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Sunday, September 25, 2005

Put Tables Into Memory

If you have lookup tables (or other small tables) that are frequently accessed and you don’t want to reduce I/O use the command DBCC PINTABLE. What this does is it keeps the table in the data cache all the time so that you reduce I/O which in turn will boost SQL Server performance
Once you pin a table it is not in memory until it’s first requested and then only the data pages requested are in memory not the whole table

How to pin a table?

To pin a table use the script below

DECLARE @intTableID int, @intDBID int
USE Pubs
SELECT @intTableID = OBJECT_ID('Pubs..authors')
SELECT @intDBID = DB_ID('Pubs')
DBCC PINTABLE (@intDBID, @intTableID)


Be careful not to pin large tables since they will stay in memory and SQL Server will have less memory available for other task
To unpin a table use the same script but replace PINTABLE with UNPINTABLE (see below)

DECLARE @intTableID int, @intDBID int
USE Pubs
SELECT @intTableID = OBJECT_ID('Pubs..authors')
SELECT @intDBID = DB_ID('Pubs')
DBCC UNPINTABLE (@intDBID, @intTableID)

Test it out of you staging/development environment first before doing this on a production box

2 Comments:

Anonymous Hugo Kornelis said...

I'd advise against the use of this command.

First, because SQL Server has some pretty good memory management. All data that is frequently accessed will stay in cache anyway. The only data that might be removed from cache is data that has not been used for a long time. The effect of DBCC PINTABLE for a frequently accessed table is zilch; for an infrequently accessed table, the effect is that this infrequently used data remains in cache, and other (more frequently used) data has to be removed instead. The net result would be a slowdown rather than a speed gain. The only situation I can imagine that might benefit from this command is if a table is used only by one query, that is seldomly executed, but it still is mission-critical that this particular query completes in milliseconds.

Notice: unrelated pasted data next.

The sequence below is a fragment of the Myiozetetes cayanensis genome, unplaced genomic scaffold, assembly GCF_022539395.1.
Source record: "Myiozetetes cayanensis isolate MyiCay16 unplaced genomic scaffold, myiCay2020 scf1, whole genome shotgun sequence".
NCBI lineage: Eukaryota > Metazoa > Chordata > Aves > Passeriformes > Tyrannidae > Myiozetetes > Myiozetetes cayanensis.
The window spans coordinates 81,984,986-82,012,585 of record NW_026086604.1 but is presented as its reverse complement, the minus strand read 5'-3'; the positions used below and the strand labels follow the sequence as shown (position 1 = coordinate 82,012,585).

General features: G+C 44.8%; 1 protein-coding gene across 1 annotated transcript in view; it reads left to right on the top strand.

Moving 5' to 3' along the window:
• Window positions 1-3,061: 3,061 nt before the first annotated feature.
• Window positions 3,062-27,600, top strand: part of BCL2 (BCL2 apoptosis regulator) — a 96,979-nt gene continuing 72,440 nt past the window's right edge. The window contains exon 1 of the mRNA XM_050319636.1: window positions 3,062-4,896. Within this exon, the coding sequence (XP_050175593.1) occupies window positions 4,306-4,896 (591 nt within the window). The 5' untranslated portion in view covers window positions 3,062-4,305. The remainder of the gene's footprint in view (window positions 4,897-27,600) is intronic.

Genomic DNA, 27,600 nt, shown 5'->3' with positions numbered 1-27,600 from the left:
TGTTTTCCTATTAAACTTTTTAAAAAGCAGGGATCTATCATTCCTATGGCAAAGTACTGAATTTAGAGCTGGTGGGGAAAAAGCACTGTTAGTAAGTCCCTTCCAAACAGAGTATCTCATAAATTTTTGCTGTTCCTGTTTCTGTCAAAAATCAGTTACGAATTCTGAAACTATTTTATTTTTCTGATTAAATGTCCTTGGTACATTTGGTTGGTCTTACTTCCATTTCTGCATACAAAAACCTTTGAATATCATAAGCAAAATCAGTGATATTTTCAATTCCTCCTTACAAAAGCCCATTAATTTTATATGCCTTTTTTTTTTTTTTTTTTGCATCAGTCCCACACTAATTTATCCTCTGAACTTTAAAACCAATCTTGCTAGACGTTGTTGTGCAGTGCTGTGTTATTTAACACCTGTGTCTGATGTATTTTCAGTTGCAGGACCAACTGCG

Second, because the functionality is dropped from SQL Server 2005. The command is still accepted, but it doesn't do anything. Here's a quote from a message in the beta newsgroups (posted by SQL Server MVP Erland Sommarskog):

"The command is available, but Books Online informs us:

This functionality was introduced for performance in SQL Server version
6.5. DBCC PINTABLE has highly unwanted side-effects. These include the
potential to damage the buffer pool. DBCC PINTABLE is not required and
has been removed to prevent additional problems. The syntax for this
command still works but does not affect the server. "

12:00 PM  
Blogger SQL said...

Well I encountered this scenario at a client who had a SQL box without enough memory.
For one reason or another the client refused to spend money on memory. There were some huge tables that were used for reports. Whenever these reports were run the memory would climb to 100% and stay there until the report was finished (could take up to a minute).
Because of this everything else slowed down to a crawl. We decided after testing to pin a couple of small tables into memory that were used to populate dropdowns. After we pinned them the report queries still ran for a minute or so but the other pages seemed to be much faster since the report query could not take 100% of memory but only the available memory.
But you are right in saying that in 99% of the situations this should not be necessary. In my case it helped, if you don’t use all your memory then there is no reason in doing this. I just brought it out there for the masses so that they can experiment with rarely used (but documented) DBCC commands

12:25 PM  

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